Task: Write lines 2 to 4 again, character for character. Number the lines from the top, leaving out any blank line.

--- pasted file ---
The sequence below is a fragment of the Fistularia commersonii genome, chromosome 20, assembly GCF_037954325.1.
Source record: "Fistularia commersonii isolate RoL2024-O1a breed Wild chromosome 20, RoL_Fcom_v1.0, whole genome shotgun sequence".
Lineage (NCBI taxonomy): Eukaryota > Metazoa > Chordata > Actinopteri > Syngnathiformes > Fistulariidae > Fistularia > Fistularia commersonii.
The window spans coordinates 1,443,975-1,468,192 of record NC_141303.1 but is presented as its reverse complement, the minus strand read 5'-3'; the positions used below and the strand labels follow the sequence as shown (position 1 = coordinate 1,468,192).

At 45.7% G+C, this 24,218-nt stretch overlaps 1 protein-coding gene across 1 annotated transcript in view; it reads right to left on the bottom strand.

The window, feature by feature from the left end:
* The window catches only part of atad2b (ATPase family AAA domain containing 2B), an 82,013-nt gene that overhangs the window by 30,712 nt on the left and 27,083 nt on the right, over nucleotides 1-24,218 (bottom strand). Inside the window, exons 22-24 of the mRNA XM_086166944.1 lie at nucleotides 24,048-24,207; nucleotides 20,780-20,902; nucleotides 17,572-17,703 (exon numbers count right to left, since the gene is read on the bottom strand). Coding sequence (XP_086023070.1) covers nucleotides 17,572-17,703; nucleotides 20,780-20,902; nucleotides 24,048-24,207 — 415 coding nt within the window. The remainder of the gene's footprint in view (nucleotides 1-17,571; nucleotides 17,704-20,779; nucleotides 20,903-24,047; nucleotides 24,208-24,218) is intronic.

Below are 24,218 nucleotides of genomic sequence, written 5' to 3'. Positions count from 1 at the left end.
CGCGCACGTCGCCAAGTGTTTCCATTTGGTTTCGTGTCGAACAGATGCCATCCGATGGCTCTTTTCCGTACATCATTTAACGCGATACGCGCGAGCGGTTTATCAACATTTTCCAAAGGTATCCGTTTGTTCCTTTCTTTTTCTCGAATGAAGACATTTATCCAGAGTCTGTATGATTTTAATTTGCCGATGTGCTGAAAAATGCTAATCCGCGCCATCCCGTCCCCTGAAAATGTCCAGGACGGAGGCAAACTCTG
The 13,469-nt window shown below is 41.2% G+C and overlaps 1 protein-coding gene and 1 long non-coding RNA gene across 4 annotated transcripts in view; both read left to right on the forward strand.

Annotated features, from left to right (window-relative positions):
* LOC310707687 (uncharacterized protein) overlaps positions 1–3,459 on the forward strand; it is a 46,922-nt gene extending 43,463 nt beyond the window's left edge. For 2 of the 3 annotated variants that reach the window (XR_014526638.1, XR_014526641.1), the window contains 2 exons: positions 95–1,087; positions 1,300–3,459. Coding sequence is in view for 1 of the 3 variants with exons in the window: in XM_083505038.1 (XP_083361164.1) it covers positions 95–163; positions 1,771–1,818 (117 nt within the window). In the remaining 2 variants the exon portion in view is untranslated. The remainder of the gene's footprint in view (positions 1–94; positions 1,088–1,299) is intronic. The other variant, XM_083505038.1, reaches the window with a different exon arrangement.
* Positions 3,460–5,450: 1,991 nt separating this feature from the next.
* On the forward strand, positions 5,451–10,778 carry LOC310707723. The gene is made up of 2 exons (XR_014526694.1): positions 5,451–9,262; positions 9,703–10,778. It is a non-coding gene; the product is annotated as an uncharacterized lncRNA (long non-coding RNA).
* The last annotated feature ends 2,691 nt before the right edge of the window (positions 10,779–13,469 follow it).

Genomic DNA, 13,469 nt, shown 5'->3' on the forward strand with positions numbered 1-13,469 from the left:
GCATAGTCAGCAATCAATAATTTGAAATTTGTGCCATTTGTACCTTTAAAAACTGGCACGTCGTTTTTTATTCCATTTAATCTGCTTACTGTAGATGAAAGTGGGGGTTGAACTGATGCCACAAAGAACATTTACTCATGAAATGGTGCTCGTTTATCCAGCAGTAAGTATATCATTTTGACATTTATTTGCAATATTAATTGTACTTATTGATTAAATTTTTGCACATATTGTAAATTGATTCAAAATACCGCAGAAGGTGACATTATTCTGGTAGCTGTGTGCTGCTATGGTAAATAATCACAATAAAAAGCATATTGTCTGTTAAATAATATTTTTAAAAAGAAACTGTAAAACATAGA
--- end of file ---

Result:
Source record: "Fistularia commersonii isolate RoL2024-O1a breed Wild chromosome 20, RoL_Fcom_v1.0, whole genome shotgun sequence".
Lineage (NCBI taxonomy): Eukaryota > Metazoa > Chordata > Actinopteri > Syngnathiformes > Fistulariidae > Fistularia > Fistularia commersonii.
The window spans coordinates 1,443,975-1,468,192 of record NC_141303.1 but is presented as its reverse complement, the minus strand read 5'-3'; the positions used below and the strand labels follow the sequence as shown (position 1 = coordinate 1,468,192).